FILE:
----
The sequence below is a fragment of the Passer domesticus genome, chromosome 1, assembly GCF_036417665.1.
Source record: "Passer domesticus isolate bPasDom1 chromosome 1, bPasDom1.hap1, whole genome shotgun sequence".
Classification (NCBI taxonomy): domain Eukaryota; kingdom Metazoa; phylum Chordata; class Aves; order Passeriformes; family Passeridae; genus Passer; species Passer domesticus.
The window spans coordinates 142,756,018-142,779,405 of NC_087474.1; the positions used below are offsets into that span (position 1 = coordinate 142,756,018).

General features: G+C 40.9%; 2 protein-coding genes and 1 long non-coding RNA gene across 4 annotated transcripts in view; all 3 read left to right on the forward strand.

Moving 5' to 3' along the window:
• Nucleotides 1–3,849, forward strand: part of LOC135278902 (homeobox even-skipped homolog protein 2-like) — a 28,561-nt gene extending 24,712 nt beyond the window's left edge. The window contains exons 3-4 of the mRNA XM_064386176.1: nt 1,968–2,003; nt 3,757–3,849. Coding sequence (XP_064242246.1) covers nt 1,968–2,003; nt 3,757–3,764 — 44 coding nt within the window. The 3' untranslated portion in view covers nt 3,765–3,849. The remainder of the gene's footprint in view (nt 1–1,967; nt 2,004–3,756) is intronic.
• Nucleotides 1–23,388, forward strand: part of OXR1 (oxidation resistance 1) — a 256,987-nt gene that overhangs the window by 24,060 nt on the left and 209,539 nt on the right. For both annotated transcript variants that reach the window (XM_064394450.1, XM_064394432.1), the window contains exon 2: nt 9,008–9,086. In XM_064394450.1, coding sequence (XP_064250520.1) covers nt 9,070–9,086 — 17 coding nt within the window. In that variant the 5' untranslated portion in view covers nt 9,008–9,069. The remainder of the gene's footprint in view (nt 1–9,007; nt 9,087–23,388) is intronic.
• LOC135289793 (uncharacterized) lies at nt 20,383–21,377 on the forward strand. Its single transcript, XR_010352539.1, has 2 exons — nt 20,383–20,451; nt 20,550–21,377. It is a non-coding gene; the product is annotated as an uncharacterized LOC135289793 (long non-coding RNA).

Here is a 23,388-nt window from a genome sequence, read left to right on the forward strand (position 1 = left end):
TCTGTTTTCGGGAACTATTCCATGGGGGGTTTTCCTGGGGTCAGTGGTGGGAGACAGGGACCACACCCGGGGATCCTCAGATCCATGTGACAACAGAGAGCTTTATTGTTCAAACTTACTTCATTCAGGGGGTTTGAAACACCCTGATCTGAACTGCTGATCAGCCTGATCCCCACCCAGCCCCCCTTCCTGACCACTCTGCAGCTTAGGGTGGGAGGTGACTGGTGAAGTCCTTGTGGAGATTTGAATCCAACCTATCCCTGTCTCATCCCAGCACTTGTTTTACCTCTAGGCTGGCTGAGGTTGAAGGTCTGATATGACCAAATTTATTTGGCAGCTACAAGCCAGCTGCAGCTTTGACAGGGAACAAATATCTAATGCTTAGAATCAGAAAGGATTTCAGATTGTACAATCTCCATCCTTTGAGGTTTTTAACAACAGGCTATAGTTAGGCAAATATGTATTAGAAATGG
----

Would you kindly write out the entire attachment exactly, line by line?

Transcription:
The sequence below is a fragment of the Passer domesticus genome, chromosome 1, assembly GCF_036417665.1.
Source record: "Passer domesticus isolate bPasDom1 chromosome 1, bPasDom1.hap1, whole genome shotgun sequence".
Classification (NCBI taxonomy): domain Eukaryota; kingdom Metazoa; phylum Chordata; class Aves; order Passeriformes; family Passeridae; genus Passer; species Passer domesticus.
The window spans coordinates 142,756,018-142,779,405 of NC_087474.1; the positions used below are offsets into that span (position 1 = coordinate 142,756,018).

General features: G+C 40.9%; 2 protein-coding genes and 1 long non-coding RNA gene across 4 annotated transcripts in view; all 3 read left to right on the forward strand.

Moving 5' to 3' along the window:
• Nucleotides 1–3,849, forward strand: part of LOC135278902 (homeobox even-skipped homolog protein 2-like) — a 28,561-nt gene extending 24,712 nt beyond the window's left edge. The window contains exons 3-4 of the mRNA XM_064386176.1: nt 1,968–2,003; nt 3,757–3,849. Coding sequence (XP_064242246.1) covers nt 1,968–2,003; nt 3,757–3,764 — 44 coding nt within the window. The 3' untranslated portion in view covers nt 3,765–3,849. The remainder of the gene's footprint in view (nt 1–1,967; nt 2,004–3,756) is intronic.
• Nucleotides 1–23,388, forward strand: part of OXR1 (oxidation resistance 1) — a 256,987-nt gene that overhangs the window by 24,060 nt on the left and 209,539 nt on the right. For both annotated transcript variants that reach the window (XM_064394450.1, XM_064394432.1), the window contains exon 2: nt 9,008–9,086. In XM_064394450.1, coding sequence (XP_064250520.1) covers nt 9,070–9,086 — 17 coding nt within the window. In that variant the 5' untranslated portion in view covers nt 9,008–9,069. The remainder of the gene's footprint in view (nt 1–9,007; nt 9,087–23,388) is intronic.
• LOC135289793 (uncharacterized) lies at nt 20,383–21,377 on the forward strand. Its single transcript, XR_010352539.1, has 2 exons — nt 20,383–20,451; nt 20,550–21,377. It is a non-coding gene; the product is annotated as an uncharacterized LOC135289793 (long non-coding RNA).

Here is a 23,388-nt window from a genome sequence, read left to right on the forward strand (position 1 = left end):
TCTGTTTTCGGGAACTATTCCATGGGGGGTTTTCCTGGGGTCAGTGGTGGGAGACAGGGACCACACCCGGGGATCCTCAGATCCATGTGACAACAGAGAGCTTTATTGTTCAAACTTACTTCATTCAGGGGGTTTGAAACACCCTGATCTGAACTGCTGATCAGCCTGATCCCCACCCAGCCCCCCTTCCTGACCACTCTGCAGCTTAGGGTGGGAGGTGACTGGTGAAGTCCTTGTGGAGATTTGAATCCAACCTATCCCTGTCTCATCCCAGCACTTGTTTTACCTCTAGGCTGGCTGAGGTTGAAGGTCTGATATGACCAAATTTATTTGGCAGCTACAAGCCAGCTGCAGCTTTGACAGGGAACAAATATCTAATGCTTAGAATCAGAAAGGATTTCAGATTGTACAATCTCCATCCTTTGAGGTTTTTAACAACAGGCTATAGTTAGGCAAATATGTATTAGAAATGG